Updated at 4:21 p.m., Sunday, September 30, 2007
Go 'holoholo' around Molokai on new agricultural tour
By CARLA TRACY
The Maui News
The best part about it is, you may participate in the excursion as a day trip from Maui, or your may choose to stay longer as a free and independent traveler and immerse yourself into other aspects of the Friendly Isle, The Maui News reported.
If you hop aboard the Molokai Princess, the noncontroversial interisland ferry, your day will start early with a 7:15 a.m departure out of Lahaina Harbor with a one-and-a-half-hour ride plying the Pailolo Channel to Kaunakakai.
Or you may opt to puddle jump in a commuter plane from Kahului Airport to Ho'olehua. Either way, you'll be met by your tour guide, Rochelle "Kim" Tempo, owner of Ohana Concierge & Tours, who will graciously greet you with a lei, a hug and warm words that make the visit to Moloka'i so welcoming.
Once you gather your belongings, Kim will then escort you to her cool, air-conditioned rig and you're off to your first stop at Rawlins Chevron Station in the island's capital to pick up anything you may want to buy to make the six-hour tour more comfortable.
"Rawlins is our answer to Minit Stop, 7-11 and Wal-Mart all rolled into one," says Kim. "It has just about everything. TVs, cappuccinos, diapers, CDs and, of course, gas."
You see that everybody knows and/or is related to everybody else. It's a small-town groove. There are no red lights, and bumper stickers read, "Slow down, this is Molokai." The encroachingly urban Maui seems an ocean away.
"Over here, mass transit is anyone who owns a truck," she jokes, as we drive through town, giving shakas and the local-style chins-up along the way. "KFC disappeared and now Subway popped up, but not much has changed since your last visit a few years ago."
Little change, except for the ubiquitous La'au signs that appear in yards and on telephone poles everywhere you look. Some are for, but most are against the proposed development. Moloka'i may be small, but the people are outspoken when it comes to their island.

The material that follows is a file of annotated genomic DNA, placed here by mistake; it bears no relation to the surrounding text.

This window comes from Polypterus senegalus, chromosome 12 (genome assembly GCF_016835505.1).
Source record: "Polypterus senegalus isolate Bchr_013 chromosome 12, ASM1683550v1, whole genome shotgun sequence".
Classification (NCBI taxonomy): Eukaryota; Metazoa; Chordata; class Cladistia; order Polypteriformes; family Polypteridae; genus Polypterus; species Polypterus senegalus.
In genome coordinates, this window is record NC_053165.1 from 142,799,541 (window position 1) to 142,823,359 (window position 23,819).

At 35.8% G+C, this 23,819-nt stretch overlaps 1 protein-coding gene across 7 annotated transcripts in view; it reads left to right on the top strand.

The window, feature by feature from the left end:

The van then heads a short jaunt east along the ocean in the direction of Halawa Valley to our first destination on the tour: One Ali'i Fishpond, one of 70 documented on Moloka'i.
"It has been a dream to see the fishponds working again, and to see them used by the Hawaiian people," Kim tells us before she introduces us to the caretaker, famous fishermen Mervin Dudoit, who happens to be her dad.
"I'll let my dad give you the spiel, because he knows so much more about this place than I do," she beams at him with admiration and respect. "He almost lives here."
Mervin, casual in no shirt and fashionable swim trunks, agrees. "I'm here five days a week," he says. "We started working on this three years ago. The pond is over 26-and-a-half acres and 10 acres are covered in mangroves."
With the help of kids from off-island schools such as Kamehameha and Punahou and others, Mervin has already taken out 150 truckloads of the mangrove wood.
"A lot of people in the community bring along their chain saws and help us out. The story is, we're trying to get it back to the way Hawaiians had it before."
Of interest is the fact all of the rocks shoring up the pond come from the north side of the island. One Ali'i is south side. Mountains are in the middle, so this was no small feat.
"The island had 250,000 people at one time," he says. "There are 70 fishponds documented, but there are over 100 on island. The biggest one is Ku'apa or 'dug-out' fishpond. Most of the old ones are near taro patches. The Hawaiians would boil the taro, and the peel was thrown into the pond to feed the fish."